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APIs, WordPress Tips and Tricks

Using oAuth in WordPress Plugins, Part 2: Persistence!

In my previous post we setup a basic oAuth connection between our plugin and Google. Within a post, you could log into Google and get info about a YouTube video to import into your post.

Unfortunately, this means that every time you want to do anything with YouTube you have to log in again. What if you want to schedule some task with YouTube? If you aren’t in the office, how do you log in? In the use case I described in the previous post, the PBS NewsHour staff needed to be able to schedule an automated nightly change to ‘private’ status for certain YouTube videos, so they had to have a means for persistent login.

oAuth has exactly the mechanism we want to make this work – the ‘refresh token‘. Last post we were using the ‘implicit grant flow‘ model for making oAuth work. That doesn’t require any server-side storage mechanism, or really any server logic at all, but for serious business we want to use the ‘authorization code flow‘, which is more complex but allows us to stay logged in FOREVER once the user has given his initial consent.

The ‘implicit grant flow’ always requires the user to login directly with Google (or whatever oAuth provider they’re using), and only keeps them authenticated for the lifetime of the access token – typically 1 hour – after which the user has to open up a browser window and login again. This is a security tradeoff because the ‘client id’ for the app the user is logging into is always visible (it’s part of the URL for the login window). A malicious person could possibly display a login to the app on some different web page with some DNS trickery and get that access token for their own uses.

The oAuth authorization code flow is significantly more secure because it makes the authentication process go through an additional server-to-server request that will include both the ‘client id’ and the ‘client secret’ values that Google gave us in the ‘app’ setup. The client id and client secret act as a username/password combination – that secret code should never be exposed to the general public. In the authorization code flow, the user goes to the oAuth endpoint as before to log in, but this time we get a ‘grant code’ back instead of an access token. We then pass that to our server, and our server will send the grant code to Google along with the ‘client id’ and the ‘client secret’, and Google can be much more certain that the request is being made from a server configured by the app owner.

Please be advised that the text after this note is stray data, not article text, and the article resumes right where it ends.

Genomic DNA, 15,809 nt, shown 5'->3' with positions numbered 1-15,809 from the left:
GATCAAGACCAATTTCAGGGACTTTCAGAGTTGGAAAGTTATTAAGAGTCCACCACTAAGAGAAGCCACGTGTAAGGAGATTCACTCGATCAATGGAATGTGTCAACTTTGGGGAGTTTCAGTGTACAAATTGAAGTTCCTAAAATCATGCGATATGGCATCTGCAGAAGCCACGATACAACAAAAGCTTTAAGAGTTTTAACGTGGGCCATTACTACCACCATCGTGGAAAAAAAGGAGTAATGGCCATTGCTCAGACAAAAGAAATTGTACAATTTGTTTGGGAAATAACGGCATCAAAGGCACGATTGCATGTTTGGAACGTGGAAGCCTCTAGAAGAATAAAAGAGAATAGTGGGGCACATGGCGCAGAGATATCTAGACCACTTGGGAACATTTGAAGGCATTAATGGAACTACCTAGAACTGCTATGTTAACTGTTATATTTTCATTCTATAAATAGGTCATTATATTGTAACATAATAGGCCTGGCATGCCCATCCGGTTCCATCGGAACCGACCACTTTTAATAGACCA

When Google sees that the client id, client secret, and grant code are all valid, Google will then send back an access token and a refresh token. The implicit grant flow also gave us an access token, and this access token is exactly the same – is is specific to the user who authenticated, can be used to make requests on behalf of that user, and expires after some set time (usually 1 hour).

All that is new is the refresh token.

The Refresh Token is MAGIC

The refresh token has only one function: to be sent (along with the client id and client secret) to Google to request a new access token without any user interaction or expiration. Refresh tokens don’t typically expire, though some oAuth providers invalidate them once they’re used – in that case a new refresh token will be issued at the same time. Google does NOT invalidate the refresh tokens upon use, nor do they expire with time.

That brings us to an important security note: in most oAuth implementations, if I request a refresh token and save it, then a couple months later I change my password, then a couple months after that I try and use my refresh token, I will get a valid access token with all the rights I originally granted, even though that refresh token was generated when I had a different password MONTHS AGO.